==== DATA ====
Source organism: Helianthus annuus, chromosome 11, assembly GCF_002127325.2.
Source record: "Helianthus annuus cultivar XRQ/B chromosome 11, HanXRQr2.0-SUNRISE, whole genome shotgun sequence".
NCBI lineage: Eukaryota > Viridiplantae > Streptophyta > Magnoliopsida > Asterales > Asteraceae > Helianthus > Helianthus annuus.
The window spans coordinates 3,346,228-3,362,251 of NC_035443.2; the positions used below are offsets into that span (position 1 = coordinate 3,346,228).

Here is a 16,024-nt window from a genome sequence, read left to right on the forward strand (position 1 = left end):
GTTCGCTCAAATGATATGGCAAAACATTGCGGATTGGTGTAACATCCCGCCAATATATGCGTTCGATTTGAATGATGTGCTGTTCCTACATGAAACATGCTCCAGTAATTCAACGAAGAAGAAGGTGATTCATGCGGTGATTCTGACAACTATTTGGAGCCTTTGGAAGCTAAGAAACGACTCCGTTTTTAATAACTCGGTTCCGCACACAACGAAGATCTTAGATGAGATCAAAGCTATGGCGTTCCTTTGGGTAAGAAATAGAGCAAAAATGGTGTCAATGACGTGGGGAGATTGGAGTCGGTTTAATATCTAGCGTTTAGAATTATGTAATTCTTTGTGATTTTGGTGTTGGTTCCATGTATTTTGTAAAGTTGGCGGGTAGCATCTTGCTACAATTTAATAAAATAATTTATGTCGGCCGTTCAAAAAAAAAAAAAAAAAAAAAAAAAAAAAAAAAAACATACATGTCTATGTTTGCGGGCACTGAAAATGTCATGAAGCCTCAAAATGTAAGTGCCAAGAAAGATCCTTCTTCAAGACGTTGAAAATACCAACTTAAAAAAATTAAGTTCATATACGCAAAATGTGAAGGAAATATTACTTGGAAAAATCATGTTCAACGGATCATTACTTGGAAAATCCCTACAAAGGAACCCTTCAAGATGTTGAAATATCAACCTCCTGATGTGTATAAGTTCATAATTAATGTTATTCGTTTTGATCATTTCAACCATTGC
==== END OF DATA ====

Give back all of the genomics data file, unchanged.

Source organism: Helianthus annuus, chromosome 11, assembly GCF_002127325.2.
Source record: "Helianthus annuus cultivar XRQ/B chromosome 11, HanXRQr2.0-SUNRISE, whole genome shotgun sequence".
NCBI lineage: Eukaryota > Viridiplantae > Streptophyta > Magnoliopsida > Asterales > Asteraceae > Helianthus > Helianthus annuus.
The window spans coordinates 3,346,228-3,362,251 of NC_035443.2; the positions used below are offsets into that span (position 1 = coordinate 3,346,228).

Here is a 16,024-nt window from a genome sequence, read left to right on the forward strand (position 1 = left end):
GTTCGCTCAAATGATATGGCAAAACATTGCGGATTGGTGTAACATCCCGCCAATATATGCGTTCGATTTGAATGATGTGCTGTTCCTACATGAAACATGCTCCAGTAATTCAACGAAGAAGAAGGTGATTCATGCGGTGATTCTGACAACTATTTGGAGCCTTTGGAAGCTAAGAAACGACTCCGTTTTTAATAACTCGGTTCCGCACACAACGAAGATCTTAGATGAGATCAAAGCTATGGCGTTCCTTTGGGTAAGAAATAGAGCAAAAATGGTGTCAATGACGTGGGGAGATTGGAGTCGGTTTAATATCTAGCGTTTAGAATTATGTAATTCTTTGTGATTTTGGTGTTGGTTCCATGTATTTTGTAAAGTTGGCGGGTAGCATCTTGCTACAATTTAATAAAATAATTTATGTCGGCCGTTCAAAAAAAAAAAAAAAAAAAAAAAAAAAAAAAAAAACATACATGTCTATGTTTGCGGGCACTGAAAATGTCATGAAGCCTCAAAATGTAAGTGCCAAGAAAGATCCTTCTTCAAGACGTTGAAAATACCAACTTAAAAAAATTAAGTTCATATACGCAAAATGTGAAGGAAATATTACTTGGAAAAATCATGTTCAACGGATCATTACTTGGAAAATCCCTACAAAGGAACCCTTCAAGATGTTGAAATATCAACCTCCTGATGTGTATAAGTTCATAATTAATGTTATTCGTTTTGATCATTTCAACCATTGC